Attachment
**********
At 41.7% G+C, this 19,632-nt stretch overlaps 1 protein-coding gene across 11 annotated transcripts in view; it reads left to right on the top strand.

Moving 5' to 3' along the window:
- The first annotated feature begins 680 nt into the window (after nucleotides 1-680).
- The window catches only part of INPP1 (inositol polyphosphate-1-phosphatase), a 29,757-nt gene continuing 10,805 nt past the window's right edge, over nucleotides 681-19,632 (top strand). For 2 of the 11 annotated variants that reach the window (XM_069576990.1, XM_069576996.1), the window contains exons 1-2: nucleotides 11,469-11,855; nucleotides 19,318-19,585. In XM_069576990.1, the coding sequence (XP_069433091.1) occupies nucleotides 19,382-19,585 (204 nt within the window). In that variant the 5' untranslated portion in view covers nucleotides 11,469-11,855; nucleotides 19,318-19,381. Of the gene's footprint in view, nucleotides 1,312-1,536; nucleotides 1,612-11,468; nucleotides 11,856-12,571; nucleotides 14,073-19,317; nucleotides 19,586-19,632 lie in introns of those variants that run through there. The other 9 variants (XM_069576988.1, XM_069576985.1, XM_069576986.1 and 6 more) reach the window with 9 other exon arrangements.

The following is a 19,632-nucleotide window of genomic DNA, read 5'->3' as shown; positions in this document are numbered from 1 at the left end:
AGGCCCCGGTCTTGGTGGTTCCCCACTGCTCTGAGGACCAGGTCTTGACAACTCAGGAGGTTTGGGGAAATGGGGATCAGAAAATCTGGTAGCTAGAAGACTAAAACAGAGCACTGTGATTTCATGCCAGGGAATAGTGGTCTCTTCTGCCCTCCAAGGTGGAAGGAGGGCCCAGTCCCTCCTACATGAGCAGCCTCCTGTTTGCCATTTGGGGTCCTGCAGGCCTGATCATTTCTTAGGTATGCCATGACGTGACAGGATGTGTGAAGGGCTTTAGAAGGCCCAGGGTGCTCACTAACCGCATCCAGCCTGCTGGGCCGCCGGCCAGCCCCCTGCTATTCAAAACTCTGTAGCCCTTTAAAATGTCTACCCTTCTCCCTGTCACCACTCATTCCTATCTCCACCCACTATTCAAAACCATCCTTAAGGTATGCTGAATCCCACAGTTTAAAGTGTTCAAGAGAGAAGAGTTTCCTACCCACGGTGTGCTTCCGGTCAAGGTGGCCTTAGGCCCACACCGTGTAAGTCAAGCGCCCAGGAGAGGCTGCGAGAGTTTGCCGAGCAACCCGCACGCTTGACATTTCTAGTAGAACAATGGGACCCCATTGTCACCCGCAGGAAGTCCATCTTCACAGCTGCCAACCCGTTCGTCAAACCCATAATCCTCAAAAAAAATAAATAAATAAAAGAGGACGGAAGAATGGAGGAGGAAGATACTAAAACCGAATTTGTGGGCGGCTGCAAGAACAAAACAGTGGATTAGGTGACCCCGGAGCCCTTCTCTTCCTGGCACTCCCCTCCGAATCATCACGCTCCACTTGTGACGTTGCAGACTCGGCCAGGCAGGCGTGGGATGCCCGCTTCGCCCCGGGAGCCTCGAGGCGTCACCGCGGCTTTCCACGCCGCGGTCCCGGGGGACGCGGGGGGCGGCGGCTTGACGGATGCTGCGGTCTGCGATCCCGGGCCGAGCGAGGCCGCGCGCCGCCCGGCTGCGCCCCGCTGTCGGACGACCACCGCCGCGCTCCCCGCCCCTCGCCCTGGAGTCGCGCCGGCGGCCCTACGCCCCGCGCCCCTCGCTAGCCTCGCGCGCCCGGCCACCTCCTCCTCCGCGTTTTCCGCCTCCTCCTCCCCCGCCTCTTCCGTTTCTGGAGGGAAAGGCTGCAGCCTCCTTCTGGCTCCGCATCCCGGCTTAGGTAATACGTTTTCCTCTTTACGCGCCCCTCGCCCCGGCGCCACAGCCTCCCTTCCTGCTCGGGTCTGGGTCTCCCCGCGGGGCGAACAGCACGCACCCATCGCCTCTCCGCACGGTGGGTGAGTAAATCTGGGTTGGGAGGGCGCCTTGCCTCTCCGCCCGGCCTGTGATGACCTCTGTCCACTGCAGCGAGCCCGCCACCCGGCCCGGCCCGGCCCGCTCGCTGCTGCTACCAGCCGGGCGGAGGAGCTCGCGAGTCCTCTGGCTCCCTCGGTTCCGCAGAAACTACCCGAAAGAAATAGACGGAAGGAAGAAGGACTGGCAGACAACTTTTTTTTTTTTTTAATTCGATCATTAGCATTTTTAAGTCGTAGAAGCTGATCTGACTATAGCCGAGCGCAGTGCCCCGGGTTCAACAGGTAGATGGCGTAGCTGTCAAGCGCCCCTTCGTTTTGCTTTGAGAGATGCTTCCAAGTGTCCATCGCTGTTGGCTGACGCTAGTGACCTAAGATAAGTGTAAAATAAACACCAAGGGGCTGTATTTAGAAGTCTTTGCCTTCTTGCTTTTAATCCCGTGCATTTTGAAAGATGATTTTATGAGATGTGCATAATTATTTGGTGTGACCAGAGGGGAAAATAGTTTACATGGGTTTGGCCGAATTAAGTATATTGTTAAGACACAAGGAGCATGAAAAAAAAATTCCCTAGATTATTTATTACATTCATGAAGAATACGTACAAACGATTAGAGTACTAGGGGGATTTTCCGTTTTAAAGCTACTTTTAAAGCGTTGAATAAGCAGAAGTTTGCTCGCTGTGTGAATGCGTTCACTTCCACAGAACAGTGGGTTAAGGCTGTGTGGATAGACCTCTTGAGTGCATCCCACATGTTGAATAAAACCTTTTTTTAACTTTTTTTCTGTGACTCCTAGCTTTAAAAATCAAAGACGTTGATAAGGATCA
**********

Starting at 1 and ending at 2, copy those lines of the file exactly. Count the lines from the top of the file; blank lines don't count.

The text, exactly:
At 41.7% G+C, this 19,632-nt stretch overlaps 1 protein-coding gene across 11 annotated transcripts in view; it reads left to right on the top strand.

Moving 5' to 3' along the window: